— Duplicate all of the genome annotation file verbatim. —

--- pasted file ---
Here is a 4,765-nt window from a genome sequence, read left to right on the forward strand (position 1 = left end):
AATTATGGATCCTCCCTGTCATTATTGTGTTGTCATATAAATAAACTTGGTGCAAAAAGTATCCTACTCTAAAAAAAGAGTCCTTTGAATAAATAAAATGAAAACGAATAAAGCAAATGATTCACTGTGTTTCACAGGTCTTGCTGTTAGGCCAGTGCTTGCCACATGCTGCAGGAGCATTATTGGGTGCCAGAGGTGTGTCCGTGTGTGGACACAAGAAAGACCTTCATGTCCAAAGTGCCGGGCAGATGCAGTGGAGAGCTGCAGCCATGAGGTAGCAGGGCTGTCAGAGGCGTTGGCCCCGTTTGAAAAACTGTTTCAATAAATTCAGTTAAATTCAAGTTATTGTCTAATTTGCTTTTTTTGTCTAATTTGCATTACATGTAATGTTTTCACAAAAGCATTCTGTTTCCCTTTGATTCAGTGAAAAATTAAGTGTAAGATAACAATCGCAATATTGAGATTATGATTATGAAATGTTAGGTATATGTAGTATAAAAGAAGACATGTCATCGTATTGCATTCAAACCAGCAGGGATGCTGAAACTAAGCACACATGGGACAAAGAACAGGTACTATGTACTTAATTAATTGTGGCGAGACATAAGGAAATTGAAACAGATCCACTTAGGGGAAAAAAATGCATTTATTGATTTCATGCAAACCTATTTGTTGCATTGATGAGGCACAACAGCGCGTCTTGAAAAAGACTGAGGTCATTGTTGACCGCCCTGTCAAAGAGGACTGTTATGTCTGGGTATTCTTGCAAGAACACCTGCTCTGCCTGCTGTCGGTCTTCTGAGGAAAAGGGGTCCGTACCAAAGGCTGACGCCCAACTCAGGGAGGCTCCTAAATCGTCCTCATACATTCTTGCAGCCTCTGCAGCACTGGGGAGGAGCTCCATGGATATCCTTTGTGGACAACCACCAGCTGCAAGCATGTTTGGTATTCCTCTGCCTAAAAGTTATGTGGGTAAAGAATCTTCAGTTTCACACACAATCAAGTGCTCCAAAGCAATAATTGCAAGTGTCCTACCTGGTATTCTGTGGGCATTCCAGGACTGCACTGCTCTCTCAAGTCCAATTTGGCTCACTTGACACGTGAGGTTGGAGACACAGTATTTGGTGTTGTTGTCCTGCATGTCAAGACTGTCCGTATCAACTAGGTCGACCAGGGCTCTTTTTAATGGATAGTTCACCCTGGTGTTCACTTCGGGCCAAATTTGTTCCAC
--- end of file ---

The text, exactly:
Here is a 4,765-nt window from a genome sequence, read left to right on the forward strand (position 1 = left end):
AATTATGGATCCTCCCTGTCATTATTGTGTTGTCATATAAATAAACTTGGTGCAAAAAGTATCCTACTCTAAAAAAAGAGTCCTTTGAATAAATAAAATGAAAACGAATAAAGCAAATGATTCACTGTGTTTCACAGGTCTTGCTGTTAGGCCAGTGCTTGCCACATGCTGCAGGAGCATTATTGGGTGCCAGAGGTGTGTCCGTGTGTGGACACAAGAAAGACCTTCATGTCCAAAGTGCCGGGCAGATGCAGTGGAGAGCTGCAGCCATGAGGTAGCAGGGCTGTCAGAGGCGTTGGCCCCGTTTGAAAAACTGTTTCAATAAATTCAGTTAAATTCAAGTTATTGTCTAATTTGCTTTTTTTGTCTAATTTGCATTACATGTAATGTTTTCACAAAAGCATTCTGTTTCCCTTTGATTCAGTGAAAAATTAAGTGTAAGATAACAATCGCAATATTGAGATTATGATTATGAAATGTTAGGTATATGTAGTATAAAAGAAGACATGTCATCGTATTGCATTCAAACCAGCAGGGATGCTGAAACTAAGCACACATGGGACAAAGAACAGGTACTATGTACTTAATTAATTGTGGCGAGACATAAGGAAATTGAAACAGATCCACTTAGGGGAAAAAAATGCATTTATTGATTTCATGCAAACCTATTTGTTGCATTGATGAGGCACAACAGCGCGTCTTGAAAAAGACTGAGGTCATTGTTGACCGCCCTGTCAAAGAGGACTGTTATGTCTGGGTATTCTTGCAAGAACACCTGCTCTGCCTGCTGTCGGTCTTCTGAGGAAAAGGGGTCCGTACCAAAGGCTGACGCCCAACTCAGGGAGGCTCCTAAATCGTCCTCATACATTCTTGCAGCCTCTGCAGCACTGGGGAGGAGCTCCATGGATATCCTTTGTGGACAACCACCAGCTGCAAGCATGTTTGGTATTCCTCTGCCTAAAAGTTATGTGGGTAAAGAATCTTCAGTTTCACACACAATCAAGTGCTCCAAAGCAATAATTGCAAGTGTCCTACCTGGTATTCTGTGGGCATTCCAGGACTGCACTGCTCTCTCAAGTCCAATTTGGCTCACTTGACACGTGAGGTTGGAGACACAGTATTTGGTGTTGTTGTCCTGCATGTCAAGACTGTCCGTATCAACTAGGTCGACCAGGGCTCTTTTTAATGGATAGTTCACCCTGGTGTTCACTTCGGGCCAAATTTGTTCCAC